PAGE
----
So, part of my (and everyone else’s) coming out process is building up the confidence to start dressing as your chosen gender in public. I feel like I managed to get this right for myself so I’m going to attempt to pass a few tips on to anyone ‘still in the closet.’

When I eventually knew that I was going to be coming out publicly as transgender, I started to buy clothes that I hoped I would feel comfortable wearing outside the house. I had a load of stuff I would wear in the privacy of my own home but none of it was stuff I would wear out, I guess you could say I started out as a ‘cross dresser’ (I fucking hate that term, by the way, literally makes it sound like guys can ONLY wear guys clothes or vice-versa and to dress like a girl/guy is a sexual fetish which is absolute BULLSHIT for 99% of transgender people).

I started to replace my mens jeans with girly skinny jeans (took me a little while to actually start working out my size but I soon learned that no two clothes shops size things the same and I can be anything from an 8 to a 14) and began wearing them out straight away. No one really noticed except for my partner at the time (who knew I wanted to come out anyway) and my friend Lily who told me she liked my new jeans. I started wearing girls underwear at the same time simply as no one would ever know I wasn’t wearing boxers. This was the most liberating thing EVER and I would encourage anyone who’s considering coming out to try this because you are literally the only person who would know and it is a huge confidence booster and anxiety killer after doing it for the first time.

After a couple of months of this I started swapping the skinny jeans for plain black leggings. I’d team this up with a long t-shirt so at a quick glance they would just look like black jeans. No one really noticed again but if anyone did, they didn’t say anything to me. After that it was tights under jeans or leggings to get used to them, then a pair of boots with small heels on, then I started replacing my jackets with girly ones. I stopped cutting my hair and shaved my beard clean off, later wearing foundation and concealer to cover up the shadow. I started adding a pencil skirt or bodycon dress under the t-shirts when wearing leggings and it was around this time that I came out as gender fluid and announced I’d changed my name. Ditching the leggings for tights in the latter outfit by this point was easy, as I’d taken super small steps with my outfits each time I left the house.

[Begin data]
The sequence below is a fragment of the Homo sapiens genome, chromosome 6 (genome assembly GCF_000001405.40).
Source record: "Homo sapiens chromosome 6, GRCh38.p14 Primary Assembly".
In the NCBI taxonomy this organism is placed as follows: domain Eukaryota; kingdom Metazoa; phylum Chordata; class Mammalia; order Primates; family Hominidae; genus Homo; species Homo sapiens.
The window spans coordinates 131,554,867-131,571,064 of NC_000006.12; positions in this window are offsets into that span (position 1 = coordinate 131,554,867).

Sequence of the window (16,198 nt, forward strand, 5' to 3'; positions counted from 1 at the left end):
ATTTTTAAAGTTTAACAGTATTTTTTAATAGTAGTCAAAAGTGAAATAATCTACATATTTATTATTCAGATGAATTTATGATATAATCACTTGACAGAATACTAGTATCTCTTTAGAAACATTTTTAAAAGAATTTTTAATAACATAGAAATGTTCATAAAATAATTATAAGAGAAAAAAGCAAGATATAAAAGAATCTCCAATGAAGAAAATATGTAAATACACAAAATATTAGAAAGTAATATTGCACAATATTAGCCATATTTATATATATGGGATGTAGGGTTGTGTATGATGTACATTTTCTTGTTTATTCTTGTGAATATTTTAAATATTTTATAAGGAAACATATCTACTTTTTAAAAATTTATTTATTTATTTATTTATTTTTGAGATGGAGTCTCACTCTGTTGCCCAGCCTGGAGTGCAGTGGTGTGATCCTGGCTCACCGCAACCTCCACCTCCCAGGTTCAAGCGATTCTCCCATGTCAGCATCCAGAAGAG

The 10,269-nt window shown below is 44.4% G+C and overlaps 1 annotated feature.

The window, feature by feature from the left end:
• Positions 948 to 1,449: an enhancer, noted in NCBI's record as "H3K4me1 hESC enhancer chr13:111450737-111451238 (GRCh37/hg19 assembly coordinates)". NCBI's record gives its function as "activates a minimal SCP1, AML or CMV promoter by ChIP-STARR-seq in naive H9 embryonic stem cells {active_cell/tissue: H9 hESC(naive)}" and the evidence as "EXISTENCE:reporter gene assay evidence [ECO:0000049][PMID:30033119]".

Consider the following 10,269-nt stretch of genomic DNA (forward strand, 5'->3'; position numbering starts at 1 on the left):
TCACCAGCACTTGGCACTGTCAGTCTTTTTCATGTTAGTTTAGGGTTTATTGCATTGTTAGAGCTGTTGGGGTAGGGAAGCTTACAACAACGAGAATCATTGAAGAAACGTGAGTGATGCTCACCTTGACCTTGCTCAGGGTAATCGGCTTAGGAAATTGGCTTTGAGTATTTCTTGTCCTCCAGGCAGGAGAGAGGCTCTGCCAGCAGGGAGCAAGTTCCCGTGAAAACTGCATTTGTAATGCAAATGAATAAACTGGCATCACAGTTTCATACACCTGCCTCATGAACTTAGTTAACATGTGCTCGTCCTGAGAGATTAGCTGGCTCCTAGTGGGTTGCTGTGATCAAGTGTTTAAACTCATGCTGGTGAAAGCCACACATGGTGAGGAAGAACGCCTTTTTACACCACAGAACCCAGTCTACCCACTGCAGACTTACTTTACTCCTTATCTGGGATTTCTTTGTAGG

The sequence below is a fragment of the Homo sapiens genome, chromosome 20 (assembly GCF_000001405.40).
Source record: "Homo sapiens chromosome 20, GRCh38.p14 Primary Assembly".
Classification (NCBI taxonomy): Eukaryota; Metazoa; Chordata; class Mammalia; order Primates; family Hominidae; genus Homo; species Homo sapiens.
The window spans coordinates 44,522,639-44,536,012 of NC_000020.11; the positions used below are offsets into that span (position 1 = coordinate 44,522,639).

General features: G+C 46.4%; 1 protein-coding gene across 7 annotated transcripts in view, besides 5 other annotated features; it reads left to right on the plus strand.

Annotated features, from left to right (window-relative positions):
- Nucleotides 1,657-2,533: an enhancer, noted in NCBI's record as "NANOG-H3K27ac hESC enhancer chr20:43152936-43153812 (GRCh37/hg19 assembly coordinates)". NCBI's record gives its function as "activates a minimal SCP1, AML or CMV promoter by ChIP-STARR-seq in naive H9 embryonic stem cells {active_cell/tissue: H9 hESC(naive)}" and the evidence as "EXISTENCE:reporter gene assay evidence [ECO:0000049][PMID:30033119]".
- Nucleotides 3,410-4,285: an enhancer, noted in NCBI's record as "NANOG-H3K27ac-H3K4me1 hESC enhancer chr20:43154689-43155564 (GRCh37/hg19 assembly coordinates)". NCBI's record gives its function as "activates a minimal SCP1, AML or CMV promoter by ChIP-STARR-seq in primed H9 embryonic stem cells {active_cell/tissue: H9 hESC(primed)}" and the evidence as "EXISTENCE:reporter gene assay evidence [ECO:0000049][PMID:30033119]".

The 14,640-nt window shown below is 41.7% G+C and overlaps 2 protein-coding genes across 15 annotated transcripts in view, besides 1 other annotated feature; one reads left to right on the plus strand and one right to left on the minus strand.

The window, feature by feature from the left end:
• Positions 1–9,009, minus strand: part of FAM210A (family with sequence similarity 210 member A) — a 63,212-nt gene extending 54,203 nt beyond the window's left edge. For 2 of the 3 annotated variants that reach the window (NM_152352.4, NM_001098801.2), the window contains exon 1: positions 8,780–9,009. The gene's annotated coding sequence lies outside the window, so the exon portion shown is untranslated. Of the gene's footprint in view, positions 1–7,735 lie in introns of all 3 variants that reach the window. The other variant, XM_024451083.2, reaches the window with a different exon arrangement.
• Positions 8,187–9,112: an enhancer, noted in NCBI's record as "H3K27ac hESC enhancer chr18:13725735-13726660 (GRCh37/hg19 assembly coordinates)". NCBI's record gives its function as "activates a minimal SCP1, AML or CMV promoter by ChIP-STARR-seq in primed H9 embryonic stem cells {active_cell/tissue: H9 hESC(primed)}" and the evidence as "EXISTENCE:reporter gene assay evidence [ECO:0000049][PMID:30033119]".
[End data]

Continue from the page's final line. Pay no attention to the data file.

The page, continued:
The clue is in the title when transitioning between genders. It’s normal for a transition to take time and trans people – for all our battles – have the luxury of choosing this time frame. Making minor changes to your wardrobe will also make it less obvious for outsiders if/when you do come out, as you’ve kind of already started to transition long before announcing it. I was dressing ‘differently’ for almost a year before I publicly came out and my dress sense is now more or less unchanged unless I’m going out for drinks and want to look and feel extra femme.

Which brings me on to the next point – actually going out dressed differently. This for me was simple. I had a small group of friends who I’d told that I was going to come out as trans sometime in the future. They were supportive (obviously, all your friends will be even if they don’t fully understand at first – be patient with them as they will be with you but be prepared to answer some questions) and decided that these friends would be a good group of people to start dressing differently around, knowing they would ‘have my back’ if we were at the pub and a stranger wanted to try and have a pop at me. This has never actually happened (and I live in a small market town full of narrow-minded people) but it was infinitely helpful knowing I had a small group of friends around me that would stick up for me if things went sour. Safety in numbers and all that.

As my hair grew out I started to wear it in space buns or tied back under a bandana. This was immeasurably liberating being able to do, as well as something you can easily cover with a hood or take down altogether if you step out and decide you’re not ready for a femme hair style in public. To be honest, hair tied back under a bandana is really practical for anyone with long hair and after a while I ended up doing this to work all the time long before I came out publicly. I always used to wear a hat so no one seemed to even notice.

Nowadays, a year on from coming out fully, I don’t bat an eyelid about dressing like a girl unless I’m having a particularly dysphoric day (see previous There’s No Need To Panic post) which is a testament to taking your time with transitioning and making small changes at a time. Both of these things make the whole process less of a shock to the people around you which will in turn help with your process altogether.

There’s No Need To Panic!